According to a survey conducted by the National Association of Corporate Directors (NACD) and reported by CIO Magazine, many board members are dissatisfied with quality of information they get from their CIOs. Directors want the CIO to give them more and better information, especially about IT risk.

According to the report, only 13% of board directors are satisfied with IT briefings. About 35% said they were unsatisfied with the quality of technical information and 27% were unsatisfied with its quality.

This survey highlights that despite so many surveys, discussions and articles, there is often a discrepancy between the business perspective of the board and the role it sees IT is serving in the organization. IT management needs to demonstrate deep understanding of the business and define its role in terms that go beyond keeping the servers humming and provisioning software and mobile devices. As enterprises explore new technologies and business opportunities in cloud computing, social media and big data analytics, IT leadership has an excellent opportunity to deliver significant new business value.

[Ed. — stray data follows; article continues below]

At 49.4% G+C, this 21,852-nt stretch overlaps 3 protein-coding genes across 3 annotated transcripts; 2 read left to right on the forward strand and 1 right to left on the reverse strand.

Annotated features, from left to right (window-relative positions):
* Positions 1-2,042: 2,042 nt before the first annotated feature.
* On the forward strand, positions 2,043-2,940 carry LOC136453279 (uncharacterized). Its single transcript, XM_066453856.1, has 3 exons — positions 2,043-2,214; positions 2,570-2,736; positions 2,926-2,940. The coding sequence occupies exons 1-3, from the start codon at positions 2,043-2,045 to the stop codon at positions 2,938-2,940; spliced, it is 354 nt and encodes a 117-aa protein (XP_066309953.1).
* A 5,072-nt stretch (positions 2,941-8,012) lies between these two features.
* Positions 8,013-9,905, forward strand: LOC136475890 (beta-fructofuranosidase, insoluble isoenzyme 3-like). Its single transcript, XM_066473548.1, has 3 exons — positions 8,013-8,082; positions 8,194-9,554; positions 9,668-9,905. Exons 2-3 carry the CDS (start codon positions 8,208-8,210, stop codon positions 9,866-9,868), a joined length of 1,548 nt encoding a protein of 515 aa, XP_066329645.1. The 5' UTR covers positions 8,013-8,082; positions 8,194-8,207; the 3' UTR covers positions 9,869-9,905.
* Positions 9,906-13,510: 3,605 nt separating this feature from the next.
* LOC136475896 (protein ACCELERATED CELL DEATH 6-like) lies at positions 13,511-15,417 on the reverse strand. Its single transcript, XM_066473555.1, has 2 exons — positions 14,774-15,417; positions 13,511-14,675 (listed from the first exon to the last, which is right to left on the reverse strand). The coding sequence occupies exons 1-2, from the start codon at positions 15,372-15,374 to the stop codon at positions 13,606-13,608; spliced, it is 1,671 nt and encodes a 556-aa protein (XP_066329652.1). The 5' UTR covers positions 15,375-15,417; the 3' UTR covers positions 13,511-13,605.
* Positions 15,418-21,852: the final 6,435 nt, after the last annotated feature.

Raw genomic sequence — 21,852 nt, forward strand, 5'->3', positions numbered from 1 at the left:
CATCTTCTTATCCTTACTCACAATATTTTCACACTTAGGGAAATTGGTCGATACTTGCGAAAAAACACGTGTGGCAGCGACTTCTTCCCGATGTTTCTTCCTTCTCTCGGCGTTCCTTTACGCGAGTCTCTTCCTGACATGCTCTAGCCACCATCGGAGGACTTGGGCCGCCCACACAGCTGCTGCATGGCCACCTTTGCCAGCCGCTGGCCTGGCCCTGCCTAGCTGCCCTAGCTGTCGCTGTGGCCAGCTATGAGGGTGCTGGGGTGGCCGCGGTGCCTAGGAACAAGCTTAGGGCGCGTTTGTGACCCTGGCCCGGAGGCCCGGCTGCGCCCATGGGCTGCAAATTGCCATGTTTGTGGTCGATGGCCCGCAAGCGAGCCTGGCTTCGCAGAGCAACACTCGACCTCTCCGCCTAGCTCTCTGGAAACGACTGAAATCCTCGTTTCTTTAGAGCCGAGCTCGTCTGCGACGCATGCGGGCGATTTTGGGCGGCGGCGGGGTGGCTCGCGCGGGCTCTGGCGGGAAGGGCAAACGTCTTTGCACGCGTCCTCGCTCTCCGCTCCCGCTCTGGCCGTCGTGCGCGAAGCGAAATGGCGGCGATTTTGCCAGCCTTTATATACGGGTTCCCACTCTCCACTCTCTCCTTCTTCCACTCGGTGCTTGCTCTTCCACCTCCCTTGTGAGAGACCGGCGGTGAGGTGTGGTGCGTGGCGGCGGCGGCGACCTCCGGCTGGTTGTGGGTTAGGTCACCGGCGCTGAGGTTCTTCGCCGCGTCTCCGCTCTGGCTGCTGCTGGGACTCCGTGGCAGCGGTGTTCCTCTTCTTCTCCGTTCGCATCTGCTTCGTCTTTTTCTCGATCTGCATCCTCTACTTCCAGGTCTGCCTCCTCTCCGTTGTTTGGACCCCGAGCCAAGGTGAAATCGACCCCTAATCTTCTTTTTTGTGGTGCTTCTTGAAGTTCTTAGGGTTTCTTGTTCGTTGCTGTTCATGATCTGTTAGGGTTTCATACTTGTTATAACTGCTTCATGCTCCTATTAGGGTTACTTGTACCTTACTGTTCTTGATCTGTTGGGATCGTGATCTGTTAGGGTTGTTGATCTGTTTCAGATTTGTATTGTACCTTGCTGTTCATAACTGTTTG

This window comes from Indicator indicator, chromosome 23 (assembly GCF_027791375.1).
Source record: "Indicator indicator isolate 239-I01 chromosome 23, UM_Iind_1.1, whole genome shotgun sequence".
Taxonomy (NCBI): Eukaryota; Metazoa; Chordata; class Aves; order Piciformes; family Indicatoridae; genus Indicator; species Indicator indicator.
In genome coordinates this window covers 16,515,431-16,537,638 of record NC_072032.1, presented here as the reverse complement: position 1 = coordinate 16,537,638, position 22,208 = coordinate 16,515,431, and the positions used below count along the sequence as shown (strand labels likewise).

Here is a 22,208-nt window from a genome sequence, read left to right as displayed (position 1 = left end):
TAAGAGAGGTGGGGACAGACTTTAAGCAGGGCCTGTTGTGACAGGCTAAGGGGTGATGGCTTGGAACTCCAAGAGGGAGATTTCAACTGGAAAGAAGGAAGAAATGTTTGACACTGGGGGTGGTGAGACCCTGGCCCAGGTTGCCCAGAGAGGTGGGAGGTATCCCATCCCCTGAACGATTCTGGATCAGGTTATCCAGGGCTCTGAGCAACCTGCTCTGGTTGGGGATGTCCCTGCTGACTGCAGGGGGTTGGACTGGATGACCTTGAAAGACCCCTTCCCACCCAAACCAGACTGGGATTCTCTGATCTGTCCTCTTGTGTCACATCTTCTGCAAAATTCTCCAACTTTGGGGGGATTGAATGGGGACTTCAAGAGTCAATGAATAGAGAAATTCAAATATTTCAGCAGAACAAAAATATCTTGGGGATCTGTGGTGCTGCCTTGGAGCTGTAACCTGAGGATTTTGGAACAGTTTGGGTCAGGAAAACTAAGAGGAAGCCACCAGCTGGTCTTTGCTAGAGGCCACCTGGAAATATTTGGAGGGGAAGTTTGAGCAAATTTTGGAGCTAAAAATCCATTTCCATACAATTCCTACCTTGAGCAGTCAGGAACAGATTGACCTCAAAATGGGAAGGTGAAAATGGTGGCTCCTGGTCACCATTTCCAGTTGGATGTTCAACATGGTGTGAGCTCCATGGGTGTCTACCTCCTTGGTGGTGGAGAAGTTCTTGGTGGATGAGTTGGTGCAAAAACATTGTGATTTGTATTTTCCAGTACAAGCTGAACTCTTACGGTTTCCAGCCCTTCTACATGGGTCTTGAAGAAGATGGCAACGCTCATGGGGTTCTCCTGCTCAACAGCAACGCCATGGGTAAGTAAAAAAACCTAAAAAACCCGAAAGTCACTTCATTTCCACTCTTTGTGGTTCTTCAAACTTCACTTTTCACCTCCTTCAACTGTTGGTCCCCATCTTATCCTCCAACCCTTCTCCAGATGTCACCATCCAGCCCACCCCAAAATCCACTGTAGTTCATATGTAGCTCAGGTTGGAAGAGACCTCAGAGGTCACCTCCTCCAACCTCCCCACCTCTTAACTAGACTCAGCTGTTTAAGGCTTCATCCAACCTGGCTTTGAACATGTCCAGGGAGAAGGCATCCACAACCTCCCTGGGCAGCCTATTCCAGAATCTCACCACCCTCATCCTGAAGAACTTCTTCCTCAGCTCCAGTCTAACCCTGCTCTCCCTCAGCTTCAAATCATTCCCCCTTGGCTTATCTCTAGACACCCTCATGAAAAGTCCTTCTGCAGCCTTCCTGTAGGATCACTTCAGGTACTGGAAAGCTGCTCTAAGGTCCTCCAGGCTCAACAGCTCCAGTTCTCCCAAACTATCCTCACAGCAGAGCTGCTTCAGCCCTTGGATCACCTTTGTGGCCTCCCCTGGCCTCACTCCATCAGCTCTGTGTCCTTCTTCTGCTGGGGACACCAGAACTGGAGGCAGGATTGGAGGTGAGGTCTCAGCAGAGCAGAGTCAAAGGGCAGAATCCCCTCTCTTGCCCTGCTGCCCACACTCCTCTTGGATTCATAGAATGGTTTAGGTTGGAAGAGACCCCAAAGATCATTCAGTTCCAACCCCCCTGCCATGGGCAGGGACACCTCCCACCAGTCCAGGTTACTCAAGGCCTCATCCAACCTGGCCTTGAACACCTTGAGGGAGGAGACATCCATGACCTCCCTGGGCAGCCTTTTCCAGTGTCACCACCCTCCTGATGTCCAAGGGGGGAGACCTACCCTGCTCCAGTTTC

The burden does not lie exclusively on the shoulders of the CIO. Corporate boards must include the CIO in devising a robust strategy and implementation roadmap of these new technologies. The potential complexity and the nascent nature of many of the new overly-hyped technologies require that the CIO organization is involved throughout in order to reduce both technology and business risks.

As the report shows, the main chasm between the board and the CIO is exactly in these areas: technology and risk. It’s time the two organizations start working together.